— Rural Minnesota Solar Initiative helps farmers, small businesses gain solar. Are you considering a solar energy system to help power your farm or small business? If so, the Rural Minnesota Solar Initiative may be a great resource for you. The Initiative, led by Clean Energy Resource Teams (CERTs) and funded by the U.S. Department of Agriculture Rural Development, can help farmers and small businesses learn how solar can work for them. CERTs staff will provide one-on-one direction and guide you to resources to help plan and implement a solar energy project. To learn more and get started, see the Initiative flyer and view fact sheets and guides.
—Free Energy Data “FRED” is a new open platform to help state and local governments, energy planners and policy-makers, private industry, and others to effectively visualize, analyze and compare energy-use data to make better energy decisions and sustainable strategies. FRED gathers complex, disparate energy datasets and distills them down into simple, easy-to-understand graphics, useful to a wide audience, from expert energy planners to non-energy professionals and the interested public.
FRED strives to become an open exchange where users can compare and share their own data against others in FRED, becoming a resource for energy policy decision-making. FRED was developed by a contract with the U.S. Department of Energy’s Office of Energy Efficiency and Renewable Energy by a partnership between two non-profit organizations (Planetary Skin Institute and The Climate Group) and two national energy laboratories (Pacific Northwest National Laboratory and National Renewable Energy Laboratory). For more information or to access the FRED platform visit http://en.openei.org/apps/FRED.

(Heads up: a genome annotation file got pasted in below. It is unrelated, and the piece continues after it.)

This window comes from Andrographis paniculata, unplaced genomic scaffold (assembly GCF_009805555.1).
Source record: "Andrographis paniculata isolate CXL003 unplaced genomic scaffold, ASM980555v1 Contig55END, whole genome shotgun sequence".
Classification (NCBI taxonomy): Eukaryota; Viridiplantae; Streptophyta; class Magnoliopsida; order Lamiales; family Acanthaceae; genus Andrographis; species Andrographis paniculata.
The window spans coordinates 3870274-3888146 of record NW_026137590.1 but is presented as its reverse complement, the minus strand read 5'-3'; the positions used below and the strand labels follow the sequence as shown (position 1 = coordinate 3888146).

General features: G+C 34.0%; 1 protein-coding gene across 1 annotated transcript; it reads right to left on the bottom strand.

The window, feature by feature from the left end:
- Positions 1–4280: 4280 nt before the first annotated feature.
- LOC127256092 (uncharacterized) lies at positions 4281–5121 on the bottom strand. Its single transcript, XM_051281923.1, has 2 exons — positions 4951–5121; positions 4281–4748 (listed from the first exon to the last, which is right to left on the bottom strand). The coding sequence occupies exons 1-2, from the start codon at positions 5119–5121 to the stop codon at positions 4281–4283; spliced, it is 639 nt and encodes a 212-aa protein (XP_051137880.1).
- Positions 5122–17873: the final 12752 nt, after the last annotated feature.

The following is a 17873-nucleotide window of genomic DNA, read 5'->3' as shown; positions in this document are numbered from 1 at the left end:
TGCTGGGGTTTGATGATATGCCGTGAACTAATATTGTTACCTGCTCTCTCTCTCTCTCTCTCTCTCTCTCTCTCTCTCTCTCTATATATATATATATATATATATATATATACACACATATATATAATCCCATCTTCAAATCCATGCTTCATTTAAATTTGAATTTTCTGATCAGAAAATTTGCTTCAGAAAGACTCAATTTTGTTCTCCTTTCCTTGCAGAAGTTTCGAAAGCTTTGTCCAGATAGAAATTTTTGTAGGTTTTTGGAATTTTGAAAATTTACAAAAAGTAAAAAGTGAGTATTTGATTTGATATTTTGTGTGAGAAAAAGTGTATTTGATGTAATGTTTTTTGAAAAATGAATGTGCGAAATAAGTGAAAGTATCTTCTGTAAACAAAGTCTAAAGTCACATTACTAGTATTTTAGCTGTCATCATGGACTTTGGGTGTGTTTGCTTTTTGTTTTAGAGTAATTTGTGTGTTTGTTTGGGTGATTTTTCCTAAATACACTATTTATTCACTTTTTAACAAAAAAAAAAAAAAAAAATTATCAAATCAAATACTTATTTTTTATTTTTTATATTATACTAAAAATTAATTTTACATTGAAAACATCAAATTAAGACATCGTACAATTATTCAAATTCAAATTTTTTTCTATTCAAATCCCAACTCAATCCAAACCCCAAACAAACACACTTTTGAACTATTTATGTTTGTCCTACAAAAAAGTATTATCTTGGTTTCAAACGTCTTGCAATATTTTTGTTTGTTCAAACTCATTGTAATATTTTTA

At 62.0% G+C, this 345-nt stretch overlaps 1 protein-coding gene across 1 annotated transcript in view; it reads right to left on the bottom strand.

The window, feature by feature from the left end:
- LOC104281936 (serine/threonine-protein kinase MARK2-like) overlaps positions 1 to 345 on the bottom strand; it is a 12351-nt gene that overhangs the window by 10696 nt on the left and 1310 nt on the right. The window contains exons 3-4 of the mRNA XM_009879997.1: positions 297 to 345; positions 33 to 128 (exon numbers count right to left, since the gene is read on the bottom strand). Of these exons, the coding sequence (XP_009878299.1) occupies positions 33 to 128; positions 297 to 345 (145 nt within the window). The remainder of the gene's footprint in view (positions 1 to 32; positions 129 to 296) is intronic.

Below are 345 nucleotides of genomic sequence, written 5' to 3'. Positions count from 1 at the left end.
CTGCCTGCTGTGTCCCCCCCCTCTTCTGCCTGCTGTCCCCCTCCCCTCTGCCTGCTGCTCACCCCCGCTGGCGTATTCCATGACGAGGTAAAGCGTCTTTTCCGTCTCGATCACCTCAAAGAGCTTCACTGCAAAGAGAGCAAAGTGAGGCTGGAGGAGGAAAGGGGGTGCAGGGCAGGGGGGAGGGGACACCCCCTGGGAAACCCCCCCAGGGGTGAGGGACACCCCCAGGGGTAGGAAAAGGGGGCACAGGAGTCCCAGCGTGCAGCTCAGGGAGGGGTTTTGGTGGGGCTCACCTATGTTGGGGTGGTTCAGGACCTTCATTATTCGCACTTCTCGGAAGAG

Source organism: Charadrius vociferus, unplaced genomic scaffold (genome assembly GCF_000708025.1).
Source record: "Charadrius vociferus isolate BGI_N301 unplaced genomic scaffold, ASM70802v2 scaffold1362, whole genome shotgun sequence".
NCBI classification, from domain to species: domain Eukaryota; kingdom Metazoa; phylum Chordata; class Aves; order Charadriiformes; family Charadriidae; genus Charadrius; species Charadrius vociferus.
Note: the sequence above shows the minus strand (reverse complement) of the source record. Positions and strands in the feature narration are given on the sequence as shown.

— Amber Waves. Amber Waves presents the broad scope of USDA ERS research and analysis. The May 2013 issue includes articles on the school lunch program, Indian mango trade, women-operated farms, disability and food insecurity, Sub-Saharan Africa, rural population loss, and ERS’s farm typology.
— Rural Classifications. USDA ERS has updated two key county classifications that measure rurality and assess the economic and social diversity of rural America beyond the metro/nonmetro dichotomy. The Rural-Urban Continuum Codes and Urban Influence Codes are part of a suite of data products for rural analysis available on the Rural Classifications topic page found on the ERS website.
— Rural-Urban Continuum Codes. The 2013 Rural-Urban Continuum Codes form a classification scheme that distinguishes metropolitan counties by the population size of their metro area, and nonmetropolitan counties by degree of urbanization and adjacency to metro areas. The official Office of Management and Budget (OMB) metro and nonmetro categories have been subdivided into three metro and six nonmetro categories. Each county in the U.S. and Puerto Rico is assigned one of the 9 codes.